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Franco-Russian engine tests slated to start late this month

 - June 12, 2007, 7:18 AM

The Franco-Russian Powerjet SaM146 turbofan engine, which is to power the Sukhoi Superjet 100 regional airliner, is set to fly by the end of this month. The first example of the 14,000- to 17,500-pound-thrust family made its first ground run in July 2006 at Rybinsk in Russia.

The Snecma-NPO Saturn joint venture is planning to use an Ilyushin 76 flying testbed. These first flights were initially planned for the first quarter of this year but have been delayed slightly.

“The engine-aircraft interface is complex, so it has taken more time than expected,” Jean-Pierre Cojan, Snecma’s executive vice president for commercial engines, told AIN.

For example, the engine controls on the Ilyushin twinjet are hydromechanical, while the SaM146 is managed by a full-authority digital engine control. Also, the test pylon must be mechanically and aerodynamically representative of the one that will be used on the smaller Superjet 100. It must still ensure compatibility between the existing Ilyushin pylon and SaM146 installation. Russian flight test center LII Gromov will operate the test airplane.

“We have used the first two engines mainly for mechanical and thermal validation,” Cojan explained. In addition, the new turbofan’s surge margin has been checked in ground tests. Performance testing was due to start last month in Rybinsk at an open-air facility.

At the same facility, engine number-three is being tested. It is the first unit to be fitted with the SaM146 nacelle developed by French company Aircelle. “Open-air test results give more accurate data to prepare flight testing,” said Cojan.

So far, more than 200 test hours have been logged on the ground. Engine number two ran for the first time with its production fan blades in February. It has since reached greater than 18,000 pounds of thrust, which is well above the required emergency thrust of 17,400 pounds for the 95-seat version of the Superjet 100.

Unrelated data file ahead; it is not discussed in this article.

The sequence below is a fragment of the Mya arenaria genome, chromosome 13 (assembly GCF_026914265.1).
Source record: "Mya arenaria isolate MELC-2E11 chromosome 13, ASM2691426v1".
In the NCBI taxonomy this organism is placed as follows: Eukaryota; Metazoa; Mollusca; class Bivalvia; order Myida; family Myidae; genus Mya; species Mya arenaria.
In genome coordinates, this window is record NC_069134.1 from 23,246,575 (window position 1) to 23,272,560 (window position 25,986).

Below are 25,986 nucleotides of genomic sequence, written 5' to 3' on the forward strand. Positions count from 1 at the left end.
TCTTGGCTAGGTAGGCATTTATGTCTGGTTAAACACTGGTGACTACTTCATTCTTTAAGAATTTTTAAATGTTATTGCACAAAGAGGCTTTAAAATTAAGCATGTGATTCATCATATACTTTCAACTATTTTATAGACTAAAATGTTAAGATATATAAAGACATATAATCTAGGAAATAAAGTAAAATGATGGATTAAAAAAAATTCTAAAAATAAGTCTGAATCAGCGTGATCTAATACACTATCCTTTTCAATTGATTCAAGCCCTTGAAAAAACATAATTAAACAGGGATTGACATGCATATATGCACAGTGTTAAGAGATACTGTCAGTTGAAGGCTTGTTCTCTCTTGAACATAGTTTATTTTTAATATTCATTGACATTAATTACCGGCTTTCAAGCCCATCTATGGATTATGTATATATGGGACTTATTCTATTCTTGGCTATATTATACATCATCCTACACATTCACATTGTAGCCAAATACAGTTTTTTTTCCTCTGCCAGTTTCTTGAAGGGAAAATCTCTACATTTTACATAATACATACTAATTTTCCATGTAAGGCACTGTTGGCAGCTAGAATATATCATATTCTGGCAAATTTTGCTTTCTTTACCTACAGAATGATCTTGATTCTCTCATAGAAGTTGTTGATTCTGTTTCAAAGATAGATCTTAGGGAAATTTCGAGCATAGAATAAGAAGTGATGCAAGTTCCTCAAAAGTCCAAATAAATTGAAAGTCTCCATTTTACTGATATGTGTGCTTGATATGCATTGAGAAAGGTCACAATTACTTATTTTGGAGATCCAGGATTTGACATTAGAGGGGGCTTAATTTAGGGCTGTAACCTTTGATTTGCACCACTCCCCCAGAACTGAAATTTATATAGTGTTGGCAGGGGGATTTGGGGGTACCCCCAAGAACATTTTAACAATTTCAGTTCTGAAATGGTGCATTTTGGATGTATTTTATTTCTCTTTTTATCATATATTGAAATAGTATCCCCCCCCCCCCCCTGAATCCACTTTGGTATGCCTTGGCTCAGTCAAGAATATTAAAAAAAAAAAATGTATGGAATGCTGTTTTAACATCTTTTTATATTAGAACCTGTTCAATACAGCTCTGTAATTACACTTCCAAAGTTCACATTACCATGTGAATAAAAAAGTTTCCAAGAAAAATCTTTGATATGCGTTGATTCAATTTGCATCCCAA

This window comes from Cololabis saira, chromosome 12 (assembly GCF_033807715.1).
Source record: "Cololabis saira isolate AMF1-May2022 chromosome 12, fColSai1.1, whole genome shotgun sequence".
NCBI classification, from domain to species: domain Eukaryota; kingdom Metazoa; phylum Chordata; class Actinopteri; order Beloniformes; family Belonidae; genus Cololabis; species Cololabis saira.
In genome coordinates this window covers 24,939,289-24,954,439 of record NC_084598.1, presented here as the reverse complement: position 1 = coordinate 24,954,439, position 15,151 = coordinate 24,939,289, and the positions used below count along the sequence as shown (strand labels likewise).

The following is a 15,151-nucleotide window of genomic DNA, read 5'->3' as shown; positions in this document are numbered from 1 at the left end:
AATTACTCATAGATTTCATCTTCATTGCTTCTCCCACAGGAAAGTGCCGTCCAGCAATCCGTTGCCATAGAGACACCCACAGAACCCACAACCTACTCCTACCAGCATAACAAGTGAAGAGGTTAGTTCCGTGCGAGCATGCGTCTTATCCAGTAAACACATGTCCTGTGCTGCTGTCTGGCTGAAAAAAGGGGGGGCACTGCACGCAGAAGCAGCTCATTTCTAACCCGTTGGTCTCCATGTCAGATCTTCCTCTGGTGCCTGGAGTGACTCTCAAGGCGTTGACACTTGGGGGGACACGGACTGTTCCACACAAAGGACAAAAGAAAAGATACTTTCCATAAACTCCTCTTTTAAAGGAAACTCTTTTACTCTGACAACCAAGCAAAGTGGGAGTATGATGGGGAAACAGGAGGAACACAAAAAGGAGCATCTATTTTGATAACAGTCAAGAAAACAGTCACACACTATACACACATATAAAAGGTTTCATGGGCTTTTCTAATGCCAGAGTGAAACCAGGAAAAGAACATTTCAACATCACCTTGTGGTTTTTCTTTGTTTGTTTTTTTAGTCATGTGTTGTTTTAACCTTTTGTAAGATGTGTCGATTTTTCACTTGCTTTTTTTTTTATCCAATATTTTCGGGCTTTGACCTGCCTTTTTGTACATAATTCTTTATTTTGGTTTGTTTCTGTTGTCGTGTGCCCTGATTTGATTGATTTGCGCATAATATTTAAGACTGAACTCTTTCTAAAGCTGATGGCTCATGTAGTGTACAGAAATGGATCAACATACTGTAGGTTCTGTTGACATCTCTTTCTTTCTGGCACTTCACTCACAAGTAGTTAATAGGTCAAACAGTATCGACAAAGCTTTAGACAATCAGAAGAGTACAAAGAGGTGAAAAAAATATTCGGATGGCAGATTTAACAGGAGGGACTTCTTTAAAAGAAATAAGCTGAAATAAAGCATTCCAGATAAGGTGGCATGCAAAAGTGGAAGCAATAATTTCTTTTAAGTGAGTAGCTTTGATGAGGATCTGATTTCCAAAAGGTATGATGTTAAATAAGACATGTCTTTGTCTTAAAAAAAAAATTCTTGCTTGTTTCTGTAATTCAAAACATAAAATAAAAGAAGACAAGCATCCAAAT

Automatic power restore emergency thrust is applied when one engine fails at takeoff. “Reaching this thrust level means the fan has enough flutter margin,” Cojan said.

In total, eight engines and one high-pressure core engine will be used for development. “From engine number three, we are very close to the certification standard,” Cojan said.

So far, the engine maker’s engineers do not expect any major change in the design. Certification is slated for March 2008.

Cojan said the SaM146’s distinctive features are its family concept [for the various versions of the Superjet], lower maintenance cost and reduced noise levels. “We have total hardware commonality on applications from 70 to 115 seats,” Cojan explained. The only difference will be the thrust ratings. The competing General Electric CF34-8 and -10 engines, used on the Embraer 170 and 190, respectively, are different–although they share the CF34 family name.

The manufacturer claims that maintenance costs will be reduced because of the engine’s relatively small number of parts, which partly derives from the lower number of stages in the turbofan design.

The SaM146 totals 14 stages, while the CF34-10 has 18. Moreover, “the exhaust gas temperature’s generous margin contributes to the reduction of the maintenance cost,” Cojan stated.

The target is to cut hourly maintenance costs by 20 percent, compared to current engines. At the highest thrust rating, the first shop visit should take place after 17,000 flight hours. Thereafter, the time between overhaul is hoped to be 12,000 hours.

The SaM146 is intended to have a 10-dB margin to Chapter 4 noise levels. Both the 4.43 bypass ratio and the long nacelle contribute in this respect. In terms of specific fuel consumption, the SaM146 will be one percent better than the CF34-10, Cojan said.

Powerjet is a 50-50 joint venture created for the SaM146 program. Italian-based Avio has a 20-percent stake in Snecma’s holding [that is, 10 percent of the overall program] and is providing the combustor module and gearbox. Powerjet hopes to sell 5,000 engines over the life of the program–projected to be 30 years.

Cojan said the financial break-even point for the program is below 2,000 engines, which is the expected number of engines to be sold for the Superjet 100 alone. So far, engines have been sold for 61 aircraft.

The SaM146 by the Numbers

Thrust range: 14,000 to 17,500 pounds
Fan diameter: 4 feet
Length: 6.8 feet
Bypass ratio: 4.43
Pressure ratio: 28

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